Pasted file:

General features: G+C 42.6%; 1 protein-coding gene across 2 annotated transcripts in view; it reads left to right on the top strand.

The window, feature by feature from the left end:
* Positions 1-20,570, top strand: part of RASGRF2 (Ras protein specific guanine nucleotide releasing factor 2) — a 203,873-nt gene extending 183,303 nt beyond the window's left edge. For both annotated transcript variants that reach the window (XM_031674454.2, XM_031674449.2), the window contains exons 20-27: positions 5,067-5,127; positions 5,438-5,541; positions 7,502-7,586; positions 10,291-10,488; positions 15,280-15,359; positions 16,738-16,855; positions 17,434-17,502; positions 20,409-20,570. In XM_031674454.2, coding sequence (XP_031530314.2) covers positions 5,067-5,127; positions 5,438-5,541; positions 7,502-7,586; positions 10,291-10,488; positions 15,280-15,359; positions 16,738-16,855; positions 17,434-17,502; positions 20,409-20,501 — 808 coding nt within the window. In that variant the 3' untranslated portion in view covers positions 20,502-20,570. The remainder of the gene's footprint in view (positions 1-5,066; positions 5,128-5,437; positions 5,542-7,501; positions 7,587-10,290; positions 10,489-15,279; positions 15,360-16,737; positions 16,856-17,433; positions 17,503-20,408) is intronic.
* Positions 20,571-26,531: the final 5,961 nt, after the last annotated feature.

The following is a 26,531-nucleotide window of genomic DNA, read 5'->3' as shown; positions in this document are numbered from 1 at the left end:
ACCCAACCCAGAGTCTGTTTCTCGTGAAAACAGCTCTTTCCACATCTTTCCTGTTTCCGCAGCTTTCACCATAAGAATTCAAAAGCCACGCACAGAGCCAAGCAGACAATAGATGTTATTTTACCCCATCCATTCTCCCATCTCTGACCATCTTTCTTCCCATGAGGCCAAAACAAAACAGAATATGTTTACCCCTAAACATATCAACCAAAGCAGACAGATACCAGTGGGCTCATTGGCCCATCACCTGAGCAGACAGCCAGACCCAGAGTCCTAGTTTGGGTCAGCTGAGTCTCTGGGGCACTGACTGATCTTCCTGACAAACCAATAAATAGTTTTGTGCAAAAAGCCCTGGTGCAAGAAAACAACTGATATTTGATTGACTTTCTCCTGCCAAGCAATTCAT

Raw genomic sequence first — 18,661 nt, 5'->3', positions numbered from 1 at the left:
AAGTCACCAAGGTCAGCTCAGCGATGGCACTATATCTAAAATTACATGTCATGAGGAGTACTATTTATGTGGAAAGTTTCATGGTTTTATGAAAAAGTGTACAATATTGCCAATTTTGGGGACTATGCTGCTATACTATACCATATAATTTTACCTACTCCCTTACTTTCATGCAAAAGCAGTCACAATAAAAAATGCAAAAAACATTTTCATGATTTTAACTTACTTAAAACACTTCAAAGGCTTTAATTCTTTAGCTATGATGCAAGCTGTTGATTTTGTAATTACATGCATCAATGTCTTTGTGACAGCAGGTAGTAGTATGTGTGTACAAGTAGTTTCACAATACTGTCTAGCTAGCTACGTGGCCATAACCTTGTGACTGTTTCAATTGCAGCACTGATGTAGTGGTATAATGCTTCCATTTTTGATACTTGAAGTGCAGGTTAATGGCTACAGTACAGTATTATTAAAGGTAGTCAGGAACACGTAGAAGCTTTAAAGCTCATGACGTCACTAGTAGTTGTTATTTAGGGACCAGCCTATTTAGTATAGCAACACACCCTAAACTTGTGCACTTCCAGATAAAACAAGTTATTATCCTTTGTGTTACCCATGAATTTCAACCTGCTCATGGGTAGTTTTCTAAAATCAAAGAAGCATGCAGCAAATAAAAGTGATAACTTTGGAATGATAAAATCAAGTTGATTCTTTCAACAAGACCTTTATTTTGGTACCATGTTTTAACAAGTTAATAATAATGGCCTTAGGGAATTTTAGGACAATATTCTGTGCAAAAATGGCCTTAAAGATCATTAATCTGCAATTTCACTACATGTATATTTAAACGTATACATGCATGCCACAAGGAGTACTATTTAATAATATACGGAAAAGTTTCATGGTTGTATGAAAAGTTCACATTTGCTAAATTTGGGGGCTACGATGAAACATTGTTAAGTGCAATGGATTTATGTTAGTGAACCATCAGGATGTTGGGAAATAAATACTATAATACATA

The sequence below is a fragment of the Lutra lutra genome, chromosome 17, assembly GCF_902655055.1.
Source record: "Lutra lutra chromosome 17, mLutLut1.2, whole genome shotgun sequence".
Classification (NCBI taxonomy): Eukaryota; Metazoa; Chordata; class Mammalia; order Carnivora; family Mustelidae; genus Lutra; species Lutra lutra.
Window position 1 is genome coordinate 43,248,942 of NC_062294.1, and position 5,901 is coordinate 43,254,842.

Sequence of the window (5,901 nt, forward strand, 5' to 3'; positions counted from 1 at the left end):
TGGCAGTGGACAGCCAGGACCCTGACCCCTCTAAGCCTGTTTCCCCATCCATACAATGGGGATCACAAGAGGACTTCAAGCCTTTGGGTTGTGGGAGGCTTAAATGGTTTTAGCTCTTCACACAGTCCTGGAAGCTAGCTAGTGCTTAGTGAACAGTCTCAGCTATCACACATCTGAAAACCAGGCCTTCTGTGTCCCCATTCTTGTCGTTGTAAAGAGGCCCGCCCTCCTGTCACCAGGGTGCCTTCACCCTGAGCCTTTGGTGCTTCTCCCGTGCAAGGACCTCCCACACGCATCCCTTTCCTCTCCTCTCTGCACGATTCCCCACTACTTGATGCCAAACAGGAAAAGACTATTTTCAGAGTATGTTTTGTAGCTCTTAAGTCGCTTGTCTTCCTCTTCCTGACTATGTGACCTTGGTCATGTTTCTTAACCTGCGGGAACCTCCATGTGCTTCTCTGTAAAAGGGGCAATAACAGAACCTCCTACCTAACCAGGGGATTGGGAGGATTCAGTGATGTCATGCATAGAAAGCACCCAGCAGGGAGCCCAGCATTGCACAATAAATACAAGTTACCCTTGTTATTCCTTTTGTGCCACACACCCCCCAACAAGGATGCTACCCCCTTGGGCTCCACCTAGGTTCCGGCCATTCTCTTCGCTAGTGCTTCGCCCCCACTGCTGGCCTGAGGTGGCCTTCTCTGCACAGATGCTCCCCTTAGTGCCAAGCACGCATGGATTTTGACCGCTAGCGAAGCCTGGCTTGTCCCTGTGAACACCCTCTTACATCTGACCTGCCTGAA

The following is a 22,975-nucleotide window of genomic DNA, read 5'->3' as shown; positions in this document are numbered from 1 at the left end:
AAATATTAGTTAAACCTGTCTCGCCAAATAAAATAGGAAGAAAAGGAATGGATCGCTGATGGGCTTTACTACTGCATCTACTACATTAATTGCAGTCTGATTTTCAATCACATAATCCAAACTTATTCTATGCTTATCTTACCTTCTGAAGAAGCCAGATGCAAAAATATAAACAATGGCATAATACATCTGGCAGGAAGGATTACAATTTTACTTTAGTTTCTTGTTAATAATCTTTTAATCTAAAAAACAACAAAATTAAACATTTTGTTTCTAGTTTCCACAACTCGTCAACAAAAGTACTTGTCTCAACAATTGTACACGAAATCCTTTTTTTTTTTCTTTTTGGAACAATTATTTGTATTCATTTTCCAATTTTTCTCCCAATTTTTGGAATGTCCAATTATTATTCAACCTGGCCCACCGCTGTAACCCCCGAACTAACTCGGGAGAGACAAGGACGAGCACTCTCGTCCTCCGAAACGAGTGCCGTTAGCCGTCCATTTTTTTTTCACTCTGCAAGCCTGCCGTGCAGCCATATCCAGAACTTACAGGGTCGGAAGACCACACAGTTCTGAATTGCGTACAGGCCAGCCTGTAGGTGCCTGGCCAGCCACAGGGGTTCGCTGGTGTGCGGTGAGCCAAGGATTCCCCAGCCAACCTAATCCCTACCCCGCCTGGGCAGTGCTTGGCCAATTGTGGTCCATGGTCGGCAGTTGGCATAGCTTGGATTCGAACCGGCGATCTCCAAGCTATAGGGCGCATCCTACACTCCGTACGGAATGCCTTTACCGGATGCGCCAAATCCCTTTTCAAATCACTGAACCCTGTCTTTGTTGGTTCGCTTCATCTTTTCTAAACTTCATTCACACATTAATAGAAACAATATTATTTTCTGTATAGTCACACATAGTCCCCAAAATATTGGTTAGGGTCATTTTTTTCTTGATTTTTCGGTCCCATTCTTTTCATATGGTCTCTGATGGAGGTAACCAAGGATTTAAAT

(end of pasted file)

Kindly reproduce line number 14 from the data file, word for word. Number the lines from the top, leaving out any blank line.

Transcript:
TGGCAGTGGACAGCCAGGACCCTGACCCCTCTAAGCCTGTTTCCCCATCCATACAATGGGGATCACAAGAGGACTTCAAGCCTTTGGGTTGTGGGAGGCTTAAATGGTTTTAGCTCTTCACACAGTCCTGGAAGCTAGCTAGTGCTTAGTGAACAGTCTCAGCTATCACACATCTGAAAACCAGGCCTTCTGTGTCCCCATTCTTGTCGTTGTAAAGAGGCCCGCCCTCCTGTCACCAGGGTGCCTTCACCCTGAGCCTTTGGTGCTTCTCCCGTGCAAGGACCTCCCACACGCATCCCTTTCCTCTCCTCTCTGCACGATTCCCCACTACTTGATGCCAAACAGGAAAAGACTATTTTCAGAGTATGTTTTGTAGCTCTTAAGTCGCTTGTCTTCCTCTTCCTGACTATGTGACCTTGGTCATGTTTCTTAACCTGCGGGAACCTCCATGTGCTTCTCTGTAAAAGGGGCAATAACAGAACCTCCTACCTAACCAGGGGATTGGGAGGATTCAGTGATGTCATGCATAGAAAGCACCCAGCAGGGAGCCCAGCATTGCACAATAAATACAAGTTACCCTTGTTATTCCTTTTGTGCCACACACCCCCCAACAAGGATGCTACCCCCTTGGGCTCCACCTAGGTTCCGGCCATTCTCTTCGCTAGTGCTTCGCCCCCACTGCTGGCCTGAGGTGGCCTTCTCTGCACAGATGCTCCCCTTAGTGCCAAGCACGCATGGATTTTGACCGCTAGCGAAGCCTGGCTTGTCCCTGTGAACACCCTCTTACATCTGACCTGCCTGAA